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Yukon College Papers by Murray Lundberg, 1993-1994

Critique of
"The Modern Prison as Total Institution?
Public Perception Versus Objective Reality"
by Keith Farrington

Murray Lundberg

Criminology 241
Yukon College
February 15, 1994

    In this article, Farrington argues, successfully I think, that the typical modern North American correctional facility is not, and in practical terms could not be, a "total institution" as defined by Erving Goffman in 1961. He also argues that the image of the prison in "total institution" terms remains in the minds of the public, and results in some negative consequences in the form of misdirected justice policies.

    In the notes following the article, Farrington states (24) that Goffman intended his definition of the total institution to be an "ideal type", and that "all ideal types tend to exaggerate, oversimplify, and overstate these qualities as they exist in real life". The qualities as delineated by Goffman (Farrington:24) are:

(a) total control over the inmate population which the administration attempts to achieve and maintain; (b) the total structuring of the inmate's environment and activities; (c) the total submergence of the inmate's preinstitutional entity as he or she is socialized into and forced to adjust to this environment; and (d) the Vtotal isolation and separation of the institution and its inhabitants from the larger society in which the institution resides.

    The degree to which the first three of these qualities, "total control..., total structuring..., and total submergence..." actually occur in the day-to-day operation of modern facilities has been limited, in terms of policy, by prison reforms brought on by "the value that our culture places on such qualities as freedom, inalienable human rights, and the importance of family" (15), and the belief that even those defined as criminals should be treated humanely. It is these beliefs, as well as the belief that humane treatment will aid in the offender's reintegration into society, that are largely responsible for the increasing emphasis on community-based correctional responses (the antithesis of the total institution, in correctional terms) in Canada (Ekstedt & Griffiths,1988:257). In practical terms, the inmate social system also makes full implementation of the internal ideals of the total institution very difficult. Curt T. Griffiths explains the "deprivation model" of inmate social system as developing from a need to jointly fight against the controls and deprivations of the prison system; the type of fight of course may be placed anywhere on a continuum containing both psychological and physical responses.

    Farrington's main focus in this article is the way in which the modern prison interacts with the larger society, unlike the "total isolation and separation" of the total institution model. He first cites the prohibitive cost of building maximum security prisons which would even come close to meeting the requirements of the total institution model.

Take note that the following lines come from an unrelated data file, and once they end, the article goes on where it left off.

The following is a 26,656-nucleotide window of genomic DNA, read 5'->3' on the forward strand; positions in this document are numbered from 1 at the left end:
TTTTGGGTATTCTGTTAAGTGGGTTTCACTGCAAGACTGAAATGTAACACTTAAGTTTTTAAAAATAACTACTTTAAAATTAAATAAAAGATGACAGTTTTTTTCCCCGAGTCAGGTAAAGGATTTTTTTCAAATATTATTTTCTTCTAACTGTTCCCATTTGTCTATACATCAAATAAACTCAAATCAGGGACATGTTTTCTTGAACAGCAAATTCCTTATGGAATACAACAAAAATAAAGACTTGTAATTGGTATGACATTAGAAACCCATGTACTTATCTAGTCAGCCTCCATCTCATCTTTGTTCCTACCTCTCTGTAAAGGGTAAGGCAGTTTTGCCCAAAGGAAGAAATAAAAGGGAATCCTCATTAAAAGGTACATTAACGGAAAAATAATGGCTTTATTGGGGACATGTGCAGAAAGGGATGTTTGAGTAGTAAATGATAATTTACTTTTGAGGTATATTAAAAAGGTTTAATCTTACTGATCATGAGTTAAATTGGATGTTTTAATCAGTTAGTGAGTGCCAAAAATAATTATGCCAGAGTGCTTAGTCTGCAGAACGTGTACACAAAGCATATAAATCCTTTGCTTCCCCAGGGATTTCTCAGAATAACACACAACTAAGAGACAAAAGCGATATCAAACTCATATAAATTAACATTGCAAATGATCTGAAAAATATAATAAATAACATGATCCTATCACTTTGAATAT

The logistical problems of operating a total institution are even more daunting, "in terms of such practical matters as staffing, the availability of various kinds of support services, the transportation of inmates, and work-release opportunities" (12). Finding locations for such institutions is becoming increasingly difficult as well because of opposition from nearby communities (12). Farrington argues that the pure model of the total institution is in fact an impossibility in a democratic society, because it would require that even the staff be confined to the facility to ensure social isolation (13).

    Farrington, with Jerrald Krause, argues (15-16) that the public perception of the prison as a total institution is partially a strategy to avoid having to admit to what Durkheim called the "organic" nature of our society - the interdependence of all of its elements, not excluding the criminal element. Total isolation of prisons and their inmates, as well as allowing people a feeling that they are safe from the worst of criminals, would also seem to be a rejection of the anomic nature of our society; the fact that crime is a natural function of the general breakdown "in either the rules of society or the moral norms" (Williams & McShane,1988:60,110). By keeping prisons and inmates isolated, it is possible to pretend that they do not exist, or at least to dehumanize the inmates to the point where people can pretend that our society does not need changing.

    The unfortunate consequence of "the myth of prisons as total institutions" (23) is that prisons do not accomplish what the public expects of them; they do not remove criminals totally or for long, and they do not rehabilitate them. Believing in the myth, though, results in laws becoming harsher, more people being incarcerated, and more prisons being built. This results in a corrections system that becomes increasingly punitive rather than rehabilitative. Farrington's article points out that "the basic idea of prisons as total institutions may simply be unworkable in the context of 20th-century American society" (14), but public belief that it is workable results in misdirected justice, while at the same time virtually ignoring the causes of crime.


Ekstedt, John W. and Curt T. Griffiths. "Corrections in Canada. Policy and Practice. Second Edition". Toronto: Butterworths. 1988.

Farrington, Keith. (1992, January) The Modern Prison as Total Institution? Public Perception versus Objective Reality. "Crime & Delinquency, Vol.38, No. 1". 6-26.

Williams, Frank P. and Marilyn D. McShane. "Criminological Theory". Englewood Cliffs,NJ. 1988

Instructor's comments:

    Well done. In a critique it is not necessary to bring in other sources to the degree you did. However, I found your paper to be an interesting read as a result.


See a pdf of the paper.